Metro Manila elections went well

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Monday, October 25, 2010


THE Commission on Elections (Comelec) in the National Capital Region said it was able to conduct a successful Barangay and Sangguniang Kabataan polls as it expects winning candidates to be proclaimed Tuesday.

Lawyer Michael Dioneda, Comelec-NCR regional director, told Sun.Star that all the 1,705 barangays in the metropolis have started counting the votes and others have advanced to the canvassing stage.

“Majority of the precincts started and closed the voting on time, that’s why others are in the canvassing stage already. With the way things are going, I think proclamation will happen only for the big barangays on Tuesday. We don’t see any problems so far in the process,” he said.

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In the NCR, Comelec records showed that 4,808 candidates are gunning for the post of barangay chairman while 40,132 are slugging for a council seat.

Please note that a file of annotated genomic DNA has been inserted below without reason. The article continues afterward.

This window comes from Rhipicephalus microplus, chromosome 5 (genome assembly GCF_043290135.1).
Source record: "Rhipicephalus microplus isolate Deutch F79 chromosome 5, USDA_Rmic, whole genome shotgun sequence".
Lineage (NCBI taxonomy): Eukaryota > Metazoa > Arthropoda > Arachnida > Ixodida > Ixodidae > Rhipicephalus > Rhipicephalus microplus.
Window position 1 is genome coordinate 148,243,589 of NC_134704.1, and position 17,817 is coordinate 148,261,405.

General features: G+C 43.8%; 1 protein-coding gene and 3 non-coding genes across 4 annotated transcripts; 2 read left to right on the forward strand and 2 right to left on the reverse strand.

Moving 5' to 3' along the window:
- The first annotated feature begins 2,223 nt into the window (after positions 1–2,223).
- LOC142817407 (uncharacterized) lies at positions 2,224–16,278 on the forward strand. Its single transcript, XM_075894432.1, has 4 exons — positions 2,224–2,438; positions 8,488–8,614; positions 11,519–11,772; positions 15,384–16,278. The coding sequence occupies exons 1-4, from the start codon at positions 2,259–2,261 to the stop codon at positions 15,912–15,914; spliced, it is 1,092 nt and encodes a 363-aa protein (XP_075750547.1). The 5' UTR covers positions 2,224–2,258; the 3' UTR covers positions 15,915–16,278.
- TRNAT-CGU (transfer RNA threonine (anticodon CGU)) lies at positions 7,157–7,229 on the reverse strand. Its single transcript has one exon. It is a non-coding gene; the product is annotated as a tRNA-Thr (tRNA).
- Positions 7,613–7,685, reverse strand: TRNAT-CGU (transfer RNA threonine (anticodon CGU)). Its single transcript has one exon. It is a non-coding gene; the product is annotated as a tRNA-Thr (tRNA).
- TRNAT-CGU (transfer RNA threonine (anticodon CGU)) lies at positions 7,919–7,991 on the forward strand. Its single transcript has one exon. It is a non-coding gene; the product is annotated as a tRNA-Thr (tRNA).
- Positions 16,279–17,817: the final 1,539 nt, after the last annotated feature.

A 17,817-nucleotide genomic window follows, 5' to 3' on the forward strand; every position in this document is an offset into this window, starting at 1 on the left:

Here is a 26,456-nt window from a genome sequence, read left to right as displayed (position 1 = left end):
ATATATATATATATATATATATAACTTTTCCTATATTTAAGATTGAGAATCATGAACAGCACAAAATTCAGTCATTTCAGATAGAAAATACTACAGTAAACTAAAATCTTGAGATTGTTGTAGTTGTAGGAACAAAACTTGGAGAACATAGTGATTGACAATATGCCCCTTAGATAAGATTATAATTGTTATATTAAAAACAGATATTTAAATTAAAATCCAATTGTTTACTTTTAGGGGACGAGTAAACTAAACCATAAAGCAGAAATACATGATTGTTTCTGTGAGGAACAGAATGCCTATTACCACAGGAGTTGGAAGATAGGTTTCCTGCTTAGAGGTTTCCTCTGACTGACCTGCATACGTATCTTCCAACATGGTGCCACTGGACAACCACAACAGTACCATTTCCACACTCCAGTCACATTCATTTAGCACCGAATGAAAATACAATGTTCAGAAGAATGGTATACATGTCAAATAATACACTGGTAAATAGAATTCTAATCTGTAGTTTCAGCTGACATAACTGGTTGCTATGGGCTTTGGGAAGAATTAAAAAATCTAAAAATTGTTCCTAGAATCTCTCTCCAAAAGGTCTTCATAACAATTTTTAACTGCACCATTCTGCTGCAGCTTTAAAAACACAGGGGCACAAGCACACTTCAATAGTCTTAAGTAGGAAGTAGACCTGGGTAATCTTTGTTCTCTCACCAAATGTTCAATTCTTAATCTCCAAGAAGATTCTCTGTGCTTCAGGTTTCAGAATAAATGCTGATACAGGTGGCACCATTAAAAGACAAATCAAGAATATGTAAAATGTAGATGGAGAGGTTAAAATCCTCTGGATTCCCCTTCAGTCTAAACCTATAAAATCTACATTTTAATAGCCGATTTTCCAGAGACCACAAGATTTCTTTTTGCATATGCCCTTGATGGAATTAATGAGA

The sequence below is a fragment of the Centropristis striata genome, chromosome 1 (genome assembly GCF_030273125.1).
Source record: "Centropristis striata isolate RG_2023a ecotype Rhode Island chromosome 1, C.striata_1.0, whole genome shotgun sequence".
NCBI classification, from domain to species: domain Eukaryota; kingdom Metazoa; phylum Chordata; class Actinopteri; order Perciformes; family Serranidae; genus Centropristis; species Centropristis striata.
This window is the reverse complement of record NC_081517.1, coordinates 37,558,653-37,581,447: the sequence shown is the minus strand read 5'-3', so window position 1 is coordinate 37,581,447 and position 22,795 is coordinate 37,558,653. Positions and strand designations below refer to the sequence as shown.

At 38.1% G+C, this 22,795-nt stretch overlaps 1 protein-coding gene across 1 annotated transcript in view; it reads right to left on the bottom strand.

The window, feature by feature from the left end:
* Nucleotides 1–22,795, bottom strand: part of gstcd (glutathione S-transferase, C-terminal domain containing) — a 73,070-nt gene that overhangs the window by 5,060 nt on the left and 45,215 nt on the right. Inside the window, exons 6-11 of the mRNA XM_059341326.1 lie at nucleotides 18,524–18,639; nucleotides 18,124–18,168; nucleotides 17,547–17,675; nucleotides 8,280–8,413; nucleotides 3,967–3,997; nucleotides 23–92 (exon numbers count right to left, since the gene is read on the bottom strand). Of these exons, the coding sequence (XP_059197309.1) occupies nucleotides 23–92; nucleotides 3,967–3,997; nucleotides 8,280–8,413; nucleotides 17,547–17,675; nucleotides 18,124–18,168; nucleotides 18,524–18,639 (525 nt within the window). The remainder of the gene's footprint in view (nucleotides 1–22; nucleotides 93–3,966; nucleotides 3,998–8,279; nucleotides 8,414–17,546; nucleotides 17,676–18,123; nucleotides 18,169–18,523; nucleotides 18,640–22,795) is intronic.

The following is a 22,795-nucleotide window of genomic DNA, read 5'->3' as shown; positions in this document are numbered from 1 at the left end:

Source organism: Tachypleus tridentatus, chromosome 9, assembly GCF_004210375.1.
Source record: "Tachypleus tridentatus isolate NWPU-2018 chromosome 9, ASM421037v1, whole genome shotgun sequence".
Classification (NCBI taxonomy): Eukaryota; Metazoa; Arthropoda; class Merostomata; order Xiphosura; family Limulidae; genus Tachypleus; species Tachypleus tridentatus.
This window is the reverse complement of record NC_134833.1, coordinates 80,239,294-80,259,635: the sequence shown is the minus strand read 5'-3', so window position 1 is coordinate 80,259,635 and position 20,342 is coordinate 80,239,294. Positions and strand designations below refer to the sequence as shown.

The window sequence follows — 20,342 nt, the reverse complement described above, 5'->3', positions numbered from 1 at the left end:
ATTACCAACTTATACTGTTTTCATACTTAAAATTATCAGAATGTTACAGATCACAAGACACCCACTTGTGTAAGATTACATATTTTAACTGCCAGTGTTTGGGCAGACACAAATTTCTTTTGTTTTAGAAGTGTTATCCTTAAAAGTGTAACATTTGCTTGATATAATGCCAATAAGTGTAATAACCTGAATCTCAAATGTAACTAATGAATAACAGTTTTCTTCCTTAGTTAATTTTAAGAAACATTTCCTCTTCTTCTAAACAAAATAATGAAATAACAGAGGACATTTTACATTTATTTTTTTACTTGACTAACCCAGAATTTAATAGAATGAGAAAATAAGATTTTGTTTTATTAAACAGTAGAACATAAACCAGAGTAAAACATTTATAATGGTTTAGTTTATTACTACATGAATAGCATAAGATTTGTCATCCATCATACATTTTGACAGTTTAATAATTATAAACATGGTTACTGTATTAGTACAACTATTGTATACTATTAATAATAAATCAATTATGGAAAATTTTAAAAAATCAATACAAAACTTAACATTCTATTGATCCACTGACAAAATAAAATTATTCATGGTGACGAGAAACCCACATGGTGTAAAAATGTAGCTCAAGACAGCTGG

The youth elections however attracted lesser candidates with only 3,890 teenagers aged 15 to 17 vying for SK chairmanships, while 19,619 wanted a seat in the council.

There are 6.2 million registered voters in the region or roughly 12 percent of the 52.7 million Filipinos who were eligible to participate in the village elections.

Comelec listed 3,136 polling precincts in the metropolis.

“I can’t give a rough estimate yet with regards to the voter turnout but traditionally it’s lower than the preceding national elections. We’ll see though,” said Dioneda.

But the Comelec expected a low turnout in this year’s elections compared to the previous polls.